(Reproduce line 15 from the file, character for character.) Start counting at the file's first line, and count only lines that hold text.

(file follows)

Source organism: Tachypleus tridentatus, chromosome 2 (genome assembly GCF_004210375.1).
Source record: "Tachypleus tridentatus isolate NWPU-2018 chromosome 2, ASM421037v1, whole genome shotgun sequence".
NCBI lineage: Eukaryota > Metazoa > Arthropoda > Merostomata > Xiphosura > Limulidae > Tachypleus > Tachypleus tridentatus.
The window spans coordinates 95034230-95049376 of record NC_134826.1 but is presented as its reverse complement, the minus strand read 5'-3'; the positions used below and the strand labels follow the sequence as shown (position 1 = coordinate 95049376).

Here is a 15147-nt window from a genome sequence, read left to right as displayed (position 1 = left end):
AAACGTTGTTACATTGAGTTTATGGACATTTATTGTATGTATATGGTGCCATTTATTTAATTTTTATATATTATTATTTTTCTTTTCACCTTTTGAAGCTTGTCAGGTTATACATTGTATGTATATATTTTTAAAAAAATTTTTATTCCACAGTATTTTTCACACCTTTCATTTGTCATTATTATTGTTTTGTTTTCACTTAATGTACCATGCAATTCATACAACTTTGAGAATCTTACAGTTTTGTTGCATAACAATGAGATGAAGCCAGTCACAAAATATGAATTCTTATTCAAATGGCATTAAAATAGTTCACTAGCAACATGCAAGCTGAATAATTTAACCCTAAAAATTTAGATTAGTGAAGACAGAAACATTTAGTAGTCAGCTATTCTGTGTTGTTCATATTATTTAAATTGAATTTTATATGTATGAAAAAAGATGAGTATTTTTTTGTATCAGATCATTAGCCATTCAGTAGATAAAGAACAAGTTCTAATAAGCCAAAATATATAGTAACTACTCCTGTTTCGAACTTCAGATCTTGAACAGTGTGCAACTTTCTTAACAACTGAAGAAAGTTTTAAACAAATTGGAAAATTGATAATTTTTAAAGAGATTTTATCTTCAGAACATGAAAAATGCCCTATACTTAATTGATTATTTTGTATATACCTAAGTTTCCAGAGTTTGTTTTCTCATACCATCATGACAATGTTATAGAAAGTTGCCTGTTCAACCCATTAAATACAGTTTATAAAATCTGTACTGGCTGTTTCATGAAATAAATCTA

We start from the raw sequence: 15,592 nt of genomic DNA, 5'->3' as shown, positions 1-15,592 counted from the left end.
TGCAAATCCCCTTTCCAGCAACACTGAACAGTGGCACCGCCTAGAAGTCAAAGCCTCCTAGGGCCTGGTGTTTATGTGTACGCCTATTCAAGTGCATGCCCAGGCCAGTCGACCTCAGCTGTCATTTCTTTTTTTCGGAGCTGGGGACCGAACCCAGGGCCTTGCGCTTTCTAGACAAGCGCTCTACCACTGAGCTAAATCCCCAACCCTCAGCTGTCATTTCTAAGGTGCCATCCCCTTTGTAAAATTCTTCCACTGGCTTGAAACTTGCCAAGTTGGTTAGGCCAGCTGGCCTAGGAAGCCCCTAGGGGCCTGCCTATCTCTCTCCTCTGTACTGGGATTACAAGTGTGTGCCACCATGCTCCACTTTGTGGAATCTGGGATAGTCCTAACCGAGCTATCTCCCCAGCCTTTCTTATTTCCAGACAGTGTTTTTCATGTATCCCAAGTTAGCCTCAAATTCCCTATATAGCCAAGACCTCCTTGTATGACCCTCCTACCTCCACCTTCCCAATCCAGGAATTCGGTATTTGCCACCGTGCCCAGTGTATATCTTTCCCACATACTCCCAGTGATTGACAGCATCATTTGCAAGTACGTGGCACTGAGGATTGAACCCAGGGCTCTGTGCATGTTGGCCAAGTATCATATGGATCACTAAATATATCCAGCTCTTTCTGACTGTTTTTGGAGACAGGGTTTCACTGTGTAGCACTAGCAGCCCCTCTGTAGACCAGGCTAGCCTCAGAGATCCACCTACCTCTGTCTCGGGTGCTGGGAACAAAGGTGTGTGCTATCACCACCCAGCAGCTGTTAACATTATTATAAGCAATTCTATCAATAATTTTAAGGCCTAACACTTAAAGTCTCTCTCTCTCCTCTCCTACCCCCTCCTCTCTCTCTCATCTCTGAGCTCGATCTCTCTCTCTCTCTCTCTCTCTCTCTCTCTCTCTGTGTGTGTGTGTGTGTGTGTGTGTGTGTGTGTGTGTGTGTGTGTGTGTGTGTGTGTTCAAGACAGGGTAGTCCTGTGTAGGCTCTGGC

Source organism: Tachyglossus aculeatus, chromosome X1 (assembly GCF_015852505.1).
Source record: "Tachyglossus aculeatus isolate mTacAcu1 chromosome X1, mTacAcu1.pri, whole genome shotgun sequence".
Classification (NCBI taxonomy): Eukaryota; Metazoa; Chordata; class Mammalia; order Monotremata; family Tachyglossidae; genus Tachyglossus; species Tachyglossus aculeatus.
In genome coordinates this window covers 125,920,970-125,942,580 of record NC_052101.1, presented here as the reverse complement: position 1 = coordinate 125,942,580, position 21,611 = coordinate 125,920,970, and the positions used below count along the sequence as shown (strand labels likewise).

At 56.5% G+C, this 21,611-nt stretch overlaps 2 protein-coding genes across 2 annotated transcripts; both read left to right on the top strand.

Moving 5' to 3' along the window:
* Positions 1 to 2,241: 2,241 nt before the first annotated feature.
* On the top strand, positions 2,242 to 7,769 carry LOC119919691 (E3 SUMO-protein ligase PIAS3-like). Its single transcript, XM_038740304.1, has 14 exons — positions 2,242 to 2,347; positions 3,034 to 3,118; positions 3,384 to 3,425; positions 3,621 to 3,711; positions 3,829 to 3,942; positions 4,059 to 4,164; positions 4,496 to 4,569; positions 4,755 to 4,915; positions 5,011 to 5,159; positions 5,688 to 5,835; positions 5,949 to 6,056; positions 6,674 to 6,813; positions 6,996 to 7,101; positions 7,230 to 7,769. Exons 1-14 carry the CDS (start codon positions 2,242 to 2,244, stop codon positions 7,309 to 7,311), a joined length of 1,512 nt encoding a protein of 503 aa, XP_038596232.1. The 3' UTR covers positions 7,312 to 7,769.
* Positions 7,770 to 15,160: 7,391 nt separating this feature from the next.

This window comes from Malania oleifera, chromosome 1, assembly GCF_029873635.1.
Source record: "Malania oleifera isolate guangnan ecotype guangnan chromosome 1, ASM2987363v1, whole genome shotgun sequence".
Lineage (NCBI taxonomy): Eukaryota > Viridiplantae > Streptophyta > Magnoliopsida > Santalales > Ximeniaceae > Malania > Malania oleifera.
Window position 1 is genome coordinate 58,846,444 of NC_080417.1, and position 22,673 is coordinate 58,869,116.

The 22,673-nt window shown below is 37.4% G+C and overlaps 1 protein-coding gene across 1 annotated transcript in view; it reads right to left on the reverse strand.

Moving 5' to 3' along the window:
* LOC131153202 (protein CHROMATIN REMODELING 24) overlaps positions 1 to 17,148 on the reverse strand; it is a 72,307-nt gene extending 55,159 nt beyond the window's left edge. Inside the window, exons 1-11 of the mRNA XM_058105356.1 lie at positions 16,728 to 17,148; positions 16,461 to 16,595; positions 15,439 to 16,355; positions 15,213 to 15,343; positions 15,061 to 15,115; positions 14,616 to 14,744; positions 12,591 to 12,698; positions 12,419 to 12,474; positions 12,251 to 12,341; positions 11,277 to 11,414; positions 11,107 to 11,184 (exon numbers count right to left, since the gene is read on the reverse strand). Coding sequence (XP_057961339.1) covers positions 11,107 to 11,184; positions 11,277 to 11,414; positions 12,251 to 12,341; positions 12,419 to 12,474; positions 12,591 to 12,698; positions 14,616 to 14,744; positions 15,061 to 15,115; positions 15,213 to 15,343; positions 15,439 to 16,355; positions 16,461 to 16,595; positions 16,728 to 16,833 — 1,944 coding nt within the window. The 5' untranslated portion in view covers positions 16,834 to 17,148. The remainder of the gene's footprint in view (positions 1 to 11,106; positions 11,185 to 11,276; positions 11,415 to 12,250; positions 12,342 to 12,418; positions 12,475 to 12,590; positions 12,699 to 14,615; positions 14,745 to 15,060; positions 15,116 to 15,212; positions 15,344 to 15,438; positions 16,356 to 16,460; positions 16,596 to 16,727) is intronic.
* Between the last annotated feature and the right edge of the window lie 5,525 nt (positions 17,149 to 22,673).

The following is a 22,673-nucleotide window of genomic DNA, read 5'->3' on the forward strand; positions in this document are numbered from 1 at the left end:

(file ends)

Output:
* Positions 1 to 2,241: 2,241 nt before the first annotated feature.